• Partnerships for Disability Research in Africa: Lessons Learned in Kinshasa, Democratic Republic of the Congo
  • Representation, Access and Contestation: Facebook and Vision Impairment in Jordan, India, and Peru

Equal basis 2014 : access and rights in 33 countries

BURKE, Megan
PERSI VICENTIC, Loren
December 2014

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This report presents research about efforts to meet the needs and uphold the rights of persons with disabilities in four thematic areas: health care, rehabilitation, work and employment, and accessibility and enabling environments. Research findings are drawn from the experiences of landmine and cluster munition survivors and other persons with similar needs in 33 countries experiencing armed conflict or emerging from armed conflict or political or economic transition. Findings are placed within the context of relevant articles of the Convention on the Rights of Persons with Disabilities and the World Report on Disability

Fact sheet : refugees with disabilities

WOMEN’S REFUGEE COMMISSION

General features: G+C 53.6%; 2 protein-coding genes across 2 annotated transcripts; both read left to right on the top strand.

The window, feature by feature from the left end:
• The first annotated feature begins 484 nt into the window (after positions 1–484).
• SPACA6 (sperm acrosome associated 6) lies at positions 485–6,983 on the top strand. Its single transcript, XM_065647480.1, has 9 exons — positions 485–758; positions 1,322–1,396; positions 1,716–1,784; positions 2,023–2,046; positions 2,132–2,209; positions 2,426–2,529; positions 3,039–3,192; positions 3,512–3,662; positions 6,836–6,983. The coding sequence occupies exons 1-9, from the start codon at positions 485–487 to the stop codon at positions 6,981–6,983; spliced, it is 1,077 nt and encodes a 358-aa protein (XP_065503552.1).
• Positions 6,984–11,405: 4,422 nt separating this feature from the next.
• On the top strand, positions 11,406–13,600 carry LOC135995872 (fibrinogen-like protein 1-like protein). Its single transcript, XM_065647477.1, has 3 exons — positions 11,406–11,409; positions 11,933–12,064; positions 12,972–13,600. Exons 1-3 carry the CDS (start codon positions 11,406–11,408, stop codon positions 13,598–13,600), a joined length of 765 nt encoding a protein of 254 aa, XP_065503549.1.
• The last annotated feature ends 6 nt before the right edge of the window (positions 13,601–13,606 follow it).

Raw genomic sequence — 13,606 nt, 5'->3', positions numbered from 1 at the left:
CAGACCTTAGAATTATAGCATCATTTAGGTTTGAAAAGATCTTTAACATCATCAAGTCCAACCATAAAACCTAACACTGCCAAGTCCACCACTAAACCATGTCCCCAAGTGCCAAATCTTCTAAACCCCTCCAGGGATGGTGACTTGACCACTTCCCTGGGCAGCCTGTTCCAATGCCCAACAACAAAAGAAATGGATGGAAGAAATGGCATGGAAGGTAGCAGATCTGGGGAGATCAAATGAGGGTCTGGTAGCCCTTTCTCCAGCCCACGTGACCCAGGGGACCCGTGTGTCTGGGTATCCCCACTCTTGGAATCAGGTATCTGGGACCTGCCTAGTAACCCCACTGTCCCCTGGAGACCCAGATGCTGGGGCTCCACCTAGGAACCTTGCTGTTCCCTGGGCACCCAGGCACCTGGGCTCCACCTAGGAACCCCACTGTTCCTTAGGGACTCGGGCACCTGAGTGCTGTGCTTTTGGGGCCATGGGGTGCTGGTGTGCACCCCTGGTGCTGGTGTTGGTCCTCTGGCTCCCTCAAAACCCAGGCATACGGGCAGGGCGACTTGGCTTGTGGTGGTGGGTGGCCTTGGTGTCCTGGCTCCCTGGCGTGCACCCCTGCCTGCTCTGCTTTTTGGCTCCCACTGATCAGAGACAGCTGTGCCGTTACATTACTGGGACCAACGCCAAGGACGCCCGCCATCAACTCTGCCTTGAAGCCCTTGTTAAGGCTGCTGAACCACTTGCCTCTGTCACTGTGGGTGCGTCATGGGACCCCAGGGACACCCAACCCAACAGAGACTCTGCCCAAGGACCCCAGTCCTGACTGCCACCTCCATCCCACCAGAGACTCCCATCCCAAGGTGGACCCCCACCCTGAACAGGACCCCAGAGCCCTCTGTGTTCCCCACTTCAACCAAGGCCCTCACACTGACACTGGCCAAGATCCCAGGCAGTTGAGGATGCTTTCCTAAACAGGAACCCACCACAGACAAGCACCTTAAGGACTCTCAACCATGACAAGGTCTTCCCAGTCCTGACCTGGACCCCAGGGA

2014

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This factsheet highlights the issue of disabilities among refugees and conflict-affected population. It emphasizes actions undertaken by the Women’s Refugee Commission (WRC) and highlights their next steps in disability inclusion

Note: Also available in easy read format

Rehabilitation Services for Persons Affected by Stroke in Jordan

AL-ORAIBI, S
DAWSON, V L
BALLOCH, S
MOORE, A P
2011

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The purpose of this study was to explore the perceptions stroke survivors have of the rehabilitation services received by them in the Jordanian community. A secondary aim was to explore the impact of culture on providing appropriate services for stroke survivors.

 

Eighteen stroke survivors were recruited from an outpatient stroke rehabilitation programme. All 18 participants had been discharged from hospital for between one and six months. Semi-structured interviews were performed, either in thephysiotherapy outpatient clinic where the affected person was attending a clinic or in their homes. Transcription of interviews carried out in Arabic and thematic analysis was also carried out in that language by transcribers who were fluent in Arabic and English, using a back-translation method. Necessary measures were taken to ensure the accuracy, reliability and validity of the data collection and analysis.